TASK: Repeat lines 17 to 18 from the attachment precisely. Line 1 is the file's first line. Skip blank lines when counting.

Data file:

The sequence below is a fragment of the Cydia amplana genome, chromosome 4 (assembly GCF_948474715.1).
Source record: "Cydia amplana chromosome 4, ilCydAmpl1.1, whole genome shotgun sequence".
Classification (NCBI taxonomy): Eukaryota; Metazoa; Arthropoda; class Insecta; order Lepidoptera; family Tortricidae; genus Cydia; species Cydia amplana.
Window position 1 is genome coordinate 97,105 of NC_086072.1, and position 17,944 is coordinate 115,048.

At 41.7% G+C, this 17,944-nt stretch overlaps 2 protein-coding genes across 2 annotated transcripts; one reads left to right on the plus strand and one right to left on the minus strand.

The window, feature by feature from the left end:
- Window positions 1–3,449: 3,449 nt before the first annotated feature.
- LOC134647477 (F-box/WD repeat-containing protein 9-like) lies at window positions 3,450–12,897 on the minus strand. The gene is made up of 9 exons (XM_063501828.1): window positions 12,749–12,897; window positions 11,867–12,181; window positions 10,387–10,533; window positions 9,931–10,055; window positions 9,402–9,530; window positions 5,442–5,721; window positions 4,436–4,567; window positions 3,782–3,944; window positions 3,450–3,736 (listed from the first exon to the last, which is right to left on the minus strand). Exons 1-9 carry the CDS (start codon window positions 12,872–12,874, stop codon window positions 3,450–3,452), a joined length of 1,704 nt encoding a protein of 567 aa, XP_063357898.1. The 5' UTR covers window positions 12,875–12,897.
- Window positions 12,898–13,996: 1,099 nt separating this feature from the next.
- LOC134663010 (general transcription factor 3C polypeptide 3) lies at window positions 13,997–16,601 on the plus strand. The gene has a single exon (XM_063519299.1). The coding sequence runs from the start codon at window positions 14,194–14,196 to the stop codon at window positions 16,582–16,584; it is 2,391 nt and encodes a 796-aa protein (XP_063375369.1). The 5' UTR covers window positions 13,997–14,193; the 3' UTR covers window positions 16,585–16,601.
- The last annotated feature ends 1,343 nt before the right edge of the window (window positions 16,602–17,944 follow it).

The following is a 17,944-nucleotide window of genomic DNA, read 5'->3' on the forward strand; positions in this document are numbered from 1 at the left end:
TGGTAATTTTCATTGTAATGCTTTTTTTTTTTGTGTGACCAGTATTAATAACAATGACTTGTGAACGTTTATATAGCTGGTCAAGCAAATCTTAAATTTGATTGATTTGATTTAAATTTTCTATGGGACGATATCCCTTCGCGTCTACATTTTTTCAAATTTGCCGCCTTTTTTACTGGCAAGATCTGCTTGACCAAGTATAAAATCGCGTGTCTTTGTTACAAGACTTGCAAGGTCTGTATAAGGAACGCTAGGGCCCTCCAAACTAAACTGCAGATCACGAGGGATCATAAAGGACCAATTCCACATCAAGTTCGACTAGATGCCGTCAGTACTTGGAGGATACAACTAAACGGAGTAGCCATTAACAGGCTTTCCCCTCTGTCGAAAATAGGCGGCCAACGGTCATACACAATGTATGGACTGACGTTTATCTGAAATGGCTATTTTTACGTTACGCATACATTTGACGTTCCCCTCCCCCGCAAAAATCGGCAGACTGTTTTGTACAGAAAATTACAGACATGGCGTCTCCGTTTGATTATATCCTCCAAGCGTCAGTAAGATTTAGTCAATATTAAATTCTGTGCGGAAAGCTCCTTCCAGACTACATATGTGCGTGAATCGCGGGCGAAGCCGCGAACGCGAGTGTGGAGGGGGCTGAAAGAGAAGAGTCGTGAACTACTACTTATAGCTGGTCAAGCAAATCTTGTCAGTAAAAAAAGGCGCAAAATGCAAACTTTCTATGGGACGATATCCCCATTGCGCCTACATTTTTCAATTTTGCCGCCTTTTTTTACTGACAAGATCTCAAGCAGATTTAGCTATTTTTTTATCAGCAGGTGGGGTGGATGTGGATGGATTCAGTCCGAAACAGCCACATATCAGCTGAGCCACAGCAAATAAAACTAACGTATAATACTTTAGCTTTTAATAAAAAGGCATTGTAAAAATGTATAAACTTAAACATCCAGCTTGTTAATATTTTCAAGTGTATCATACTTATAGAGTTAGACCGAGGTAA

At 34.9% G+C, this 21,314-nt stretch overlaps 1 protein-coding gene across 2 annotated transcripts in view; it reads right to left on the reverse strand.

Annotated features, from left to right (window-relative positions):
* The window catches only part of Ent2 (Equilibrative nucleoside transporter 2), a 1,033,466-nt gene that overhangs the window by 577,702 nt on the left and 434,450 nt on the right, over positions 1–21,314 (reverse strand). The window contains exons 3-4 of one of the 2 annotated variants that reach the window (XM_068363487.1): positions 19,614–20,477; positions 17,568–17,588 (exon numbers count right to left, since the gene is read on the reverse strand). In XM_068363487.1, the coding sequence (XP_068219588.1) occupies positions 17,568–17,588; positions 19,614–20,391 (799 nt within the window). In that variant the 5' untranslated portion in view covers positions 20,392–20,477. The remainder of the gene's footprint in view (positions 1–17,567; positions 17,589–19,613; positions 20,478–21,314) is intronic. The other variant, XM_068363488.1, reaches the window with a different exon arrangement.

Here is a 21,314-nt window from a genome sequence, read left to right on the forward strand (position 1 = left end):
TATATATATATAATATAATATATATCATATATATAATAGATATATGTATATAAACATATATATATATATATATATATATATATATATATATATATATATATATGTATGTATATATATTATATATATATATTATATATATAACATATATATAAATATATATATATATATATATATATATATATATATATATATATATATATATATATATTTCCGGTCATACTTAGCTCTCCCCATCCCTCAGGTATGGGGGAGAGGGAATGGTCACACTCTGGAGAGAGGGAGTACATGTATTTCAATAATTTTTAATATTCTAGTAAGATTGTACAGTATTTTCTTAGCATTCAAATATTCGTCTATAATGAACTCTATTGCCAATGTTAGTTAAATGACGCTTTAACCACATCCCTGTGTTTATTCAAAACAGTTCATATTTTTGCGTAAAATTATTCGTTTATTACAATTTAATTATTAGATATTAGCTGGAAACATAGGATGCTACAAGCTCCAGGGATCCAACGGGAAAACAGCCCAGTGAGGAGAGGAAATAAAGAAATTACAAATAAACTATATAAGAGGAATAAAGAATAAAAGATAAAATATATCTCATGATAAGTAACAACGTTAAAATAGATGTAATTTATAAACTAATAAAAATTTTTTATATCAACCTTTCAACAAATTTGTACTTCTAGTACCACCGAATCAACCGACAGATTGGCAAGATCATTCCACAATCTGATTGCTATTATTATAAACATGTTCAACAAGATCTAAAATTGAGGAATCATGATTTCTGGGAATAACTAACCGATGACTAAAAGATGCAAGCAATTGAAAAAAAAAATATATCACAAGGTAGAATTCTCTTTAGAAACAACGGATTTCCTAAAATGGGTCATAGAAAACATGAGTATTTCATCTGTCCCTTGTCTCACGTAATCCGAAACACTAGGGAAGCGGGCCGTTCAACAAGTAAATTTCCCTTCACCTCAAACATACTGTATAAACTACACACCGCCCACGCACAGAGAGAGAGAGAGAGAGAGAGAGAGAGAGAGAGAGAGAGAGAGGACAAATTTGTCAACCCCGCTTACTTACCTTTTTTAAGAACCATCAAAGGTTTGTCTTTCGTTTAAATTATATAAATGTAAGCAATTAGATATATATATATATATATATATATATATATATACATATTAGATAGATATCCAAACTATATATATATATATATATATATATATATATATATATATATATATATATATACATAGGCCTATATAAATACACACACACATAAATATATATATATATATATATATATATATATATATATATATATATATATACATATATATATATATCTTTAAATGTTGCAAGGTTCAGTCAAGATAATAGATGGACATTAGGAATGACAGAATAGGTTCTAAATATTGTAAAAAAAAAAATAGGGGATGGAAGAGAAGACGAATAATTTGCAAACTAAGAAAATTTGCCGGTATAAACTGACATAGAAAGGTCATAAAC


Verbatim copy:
Here is a 21,314-nt window from a genome sequence, read left to right on the forward strand (position 1 = left end):
TATATATATATAATATAATATATATCATATATATAATAGATATATGTATATAAACATATATATATATATATATATATATATATATATATATATATATATATATGTATGTATATATATTATATATATATATTATATATATAACATATATATAAATATATATATATATATATATATATATATATATATATATATATATATATATATATATTTCCGGTCATACTTAGCTCTCCCCATCCCTCAGGTATGGGGGAGAGGGAATGGTCACACTCTGGAGAGAGGGAGTACATGTATTTCAATAATTTTTAATATTCTAGTAAGATTGTACAGTATTTTCTTAGCATTCAAATATTCGTCTATAATGAACTCTATTGCCAATGTTAGTTAAATGACGCTTTAACCACATCCCTGTGTTTATTCAAAACAGTTCATATTTTTGCGTAAAATTATTCGTTTATTACAATTTAATTATTAGATATTAGCTGGAAACATAGGATGCTACAAGCTCCAGGGATCCAACGGGAAAACAGCCCAGTGAGGAGAGGAAATAAAGAAATTACAAATAAACTATATAAGAGGAATAAAGAATAAAAGATAAAATATATCTCATGATAAGTAACAACGTTAAAATAGATGTAATTTATAAACTAATAAAAATTTTTTATATCAACCTTTCAACAAATTTGTACTTCTAGTACCACCGAATCAACCGACAGATTGGCAAGATCATTCCACAATCTGATTGCTATTATTATAAACATGTTCAACAAGATCTAAAATTGAGGAATCATGATTTCTGGGAATAACTAACCGATGACTAAAAGATGCAAGCAATTGAAAAAAAAAATATATCACAAGGTAGAATTCTCTTTAGAAACAACGGATTTCCTAAAATGGGTCATAGAAAACATGAGTATTTCATCTGTCCCTTGTCTCACGTAATCCGAAACACTAGGGAAGCGGGCCGTTCAACAAGTAAATTTCCCTTCACCTCAAACATACTGTATAAACTACACACCGCCCACGCACAGAGAGAGAGAGAGAGAGAGAGAGAGAGAGAGAGAGAGAGAGAGGACAAATTTGTCAACCCCGCTTACTTACCTTTTTTAAGAACCATCAAAGGTTTGTCTTTCGTTTAAATTATATAAATGTAAGCAATTAGATATATATATATATATATATATATATATATATACATATTAGATAGATATCCAAACTATATATATATATATATATATATATATATATATATATATATATATATATATACATAGGCCTATATAAATACACACACACATAAATATATATATATATATATATATATATATATATATATATATATATATATACATATATATATATATCTTTAAATGTTGCAAGGTTCAGTCAAGATAATAGATGGACATTAGGAATGACAGAATAGGTTCTAAATATTGTAAAAAAAAAAATAGGGGATGGAAGAGAAGACGAATAATTTGCAAACTAAGAAAATTTGCCGGTATAAACTGACATAGAAAGGTCATAAAC